3.3. Seasonal variation on AFM1 contents in Salvadoran and Nicaraguan hard white cheeses
The levels of AFM1 in samples of Salvadoran hard white cheese, obtained during the four monitored quarters are presented in Fig. 1. A significant difference was found between average contents of 2018’s rainy and 2019’ dry seasons (t = -2.545, 75 df, p = 0.014), partially coinciding with the trend shown by the prevalence of AFM1 contamination cases in samples collected in the same periods, especially those that exceed 0.050 μg kg (Table 2). Additionally, the average contents of AFM1 in hard white cheese samples have a low but significant association with the average cumulative precipitation values (Pearson r = -0.226, p < 0.01, n = 152) and relative humidity (Pearson r = -0.225, p < 0.01, n = 152), recorded during the four monitored periods.
Aflatoxin M1 in Nicaraguan and locally made hard white cheeses marketed in El Salvador - Image 4
The levels of AFM1 in samples of hard white cheese from Nicaragua, obtained during the four monitored quarters are presented in Fig. 2. Significant differences were found among average contents of 2019’s dry and 2018’s rainy seasons (t = -2.023, 75 df, p = 0.047), also with the 2018’s rainy to dry transitional season (t = -3.975, 85 df, p < 0.001), and 2019’s rainy season as well is (t = 2.550, 90 df, p = 0.012). The significant differences found in the contents of AFM1 coincide with the trend shown by the prevalence of samples contaminated by that mycotoxin, which exceed the limit of 0.050 μg/kg and were collected in the same periods (Table 3).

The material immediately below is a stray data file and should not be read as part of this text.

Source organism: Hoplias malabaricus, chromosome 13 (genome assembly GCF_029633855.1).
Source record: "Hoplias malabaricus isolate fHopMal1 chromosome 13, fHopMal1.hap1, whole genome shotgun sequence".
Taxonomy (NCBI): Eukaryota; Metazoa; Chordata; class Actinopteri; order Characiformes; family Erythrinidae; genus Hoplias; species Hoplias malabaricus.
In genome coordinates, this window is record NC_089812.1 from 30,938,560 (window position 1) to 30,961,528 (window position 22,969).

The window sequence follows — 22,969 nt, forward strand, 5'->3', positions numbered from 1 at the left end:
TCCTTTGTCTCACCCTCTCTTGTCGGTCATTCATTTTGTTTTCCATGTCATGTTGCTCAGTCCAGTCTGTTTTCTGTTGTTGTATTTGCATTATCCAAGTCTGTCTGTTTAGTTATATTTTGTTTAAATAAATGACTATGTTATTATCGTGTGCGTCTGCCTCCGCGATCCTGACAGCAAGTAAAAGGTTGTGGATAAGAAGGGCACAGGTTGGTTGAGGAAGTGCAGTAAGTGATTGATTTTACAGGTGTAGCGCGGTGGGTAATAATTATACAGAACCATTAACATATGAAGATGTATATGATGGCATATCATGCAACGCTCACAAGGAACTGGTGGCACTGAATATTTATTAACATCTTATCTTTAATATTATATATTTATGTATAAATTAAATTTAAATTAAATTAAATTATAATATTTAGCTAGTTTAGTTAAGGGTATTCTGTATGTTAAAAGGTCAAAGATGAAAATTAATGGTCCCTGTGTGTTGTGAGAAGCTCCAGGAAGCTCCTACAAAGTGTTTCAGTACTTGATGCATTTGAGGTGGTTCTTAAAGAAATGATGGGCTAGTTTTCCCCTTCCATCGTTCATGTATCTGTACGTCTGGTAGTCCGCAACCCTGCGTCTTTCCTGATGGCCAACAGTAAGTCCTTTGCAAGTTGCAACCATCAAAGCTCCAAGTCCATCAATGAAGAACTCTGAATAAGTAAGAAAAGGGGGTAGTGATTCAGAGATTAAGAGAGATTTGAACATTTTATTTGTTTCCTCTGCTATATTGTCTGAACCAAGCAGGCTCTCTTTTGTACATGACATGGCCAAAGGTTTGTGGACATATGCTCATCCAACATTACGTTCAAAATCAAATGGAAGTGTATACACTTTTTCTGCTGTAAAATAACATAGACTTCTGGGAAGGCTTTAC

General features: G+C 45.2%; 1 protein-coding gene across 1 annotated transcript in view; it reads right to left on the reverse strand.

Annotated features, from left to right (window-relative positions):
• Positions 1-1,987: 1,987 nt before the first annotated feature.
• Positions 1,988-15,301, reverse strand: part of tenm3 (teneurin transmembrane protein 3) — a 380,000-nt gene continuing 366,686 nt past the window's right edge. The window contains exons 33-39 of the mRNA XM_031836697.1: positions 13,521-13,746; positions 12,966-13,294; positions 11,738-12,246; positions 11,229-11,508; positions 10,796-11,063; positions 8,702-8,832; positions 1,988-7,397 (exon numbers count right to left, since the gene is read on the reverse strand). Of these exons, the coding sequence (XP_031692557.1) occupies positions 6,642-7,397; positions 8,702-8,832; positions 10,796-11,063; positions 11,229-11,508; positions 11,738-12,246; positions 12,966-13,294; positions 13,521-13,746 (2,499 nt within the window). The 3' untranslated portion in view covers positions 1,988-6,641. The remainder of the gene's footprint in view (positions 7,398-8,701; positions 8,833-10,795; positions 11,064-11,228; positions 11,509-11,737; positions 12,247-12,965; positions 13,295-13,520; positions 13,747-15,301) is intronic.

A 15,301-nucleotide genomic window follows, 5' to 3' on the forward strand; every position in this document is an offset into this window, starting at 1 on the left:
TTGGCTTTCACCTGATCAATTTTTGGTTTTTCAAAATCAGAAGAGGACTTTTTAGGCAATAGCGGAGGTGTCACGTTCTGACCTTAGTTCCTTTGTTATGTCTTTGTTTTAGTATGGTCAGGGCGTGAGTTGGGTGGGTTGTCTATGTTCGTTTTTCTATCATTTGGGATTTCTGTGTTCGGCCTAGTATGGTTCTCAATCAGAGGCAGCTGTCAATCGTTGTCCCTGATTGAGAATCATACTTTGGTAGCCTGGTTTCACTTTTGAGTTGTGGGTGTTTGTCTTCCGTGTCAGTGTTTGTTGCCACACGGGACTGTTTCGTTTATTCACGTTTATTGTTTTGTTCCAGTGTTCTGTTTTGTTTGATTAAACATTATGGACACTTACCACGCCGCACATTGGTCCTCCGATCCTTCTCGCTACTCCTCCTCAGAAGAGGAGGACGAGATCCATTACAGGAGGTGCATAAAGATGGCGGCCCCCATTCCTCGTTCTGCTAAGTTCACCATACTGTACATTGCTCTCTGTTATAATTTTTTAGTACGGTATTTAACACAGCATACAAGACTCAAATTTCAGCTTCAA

Additionally, the variation in the average contents of AFM1 in hard white cheese samples, has a low but significant association with the average cumulative precipitation values (Pearson r = -0.266, p < 0.01, n = 160) and with the percentage relative humidity (Pearson r = -0.264, p < 0.01, n = 160), recorded during the monitoring period.
Most of the datasets generated and analyzed during the current study are available at the Mendeley Data site: https://data.mendeley.com/da tasets/5hm687y7td/3 [39].
4. Discussion
According to the results obtained in the validation of the analytical method, the recovery averages for spiking equal to and greater than 0.100 μg/kg, are coincident with the acceptable values of mean recuperation for concentrations equal to or less than 1 μg/kg [35] and that are similar to the results obtained in other recovery trials of AFM1 in cheeses [16,19,26].
Regarding the inter-run precision, none of the measurements of both average recovery and % RSD varied significantly between the five days of the trial; in addition, the %RSD values obtained in this work do not exceed the thresholds established by the Codex Alimentarius Commission (45.3 %) or by the AOAC International (30 %) [35]. On the other hand, the HORRAT averages calculated in the five-day trial meet the accepted inter-run precision values [36].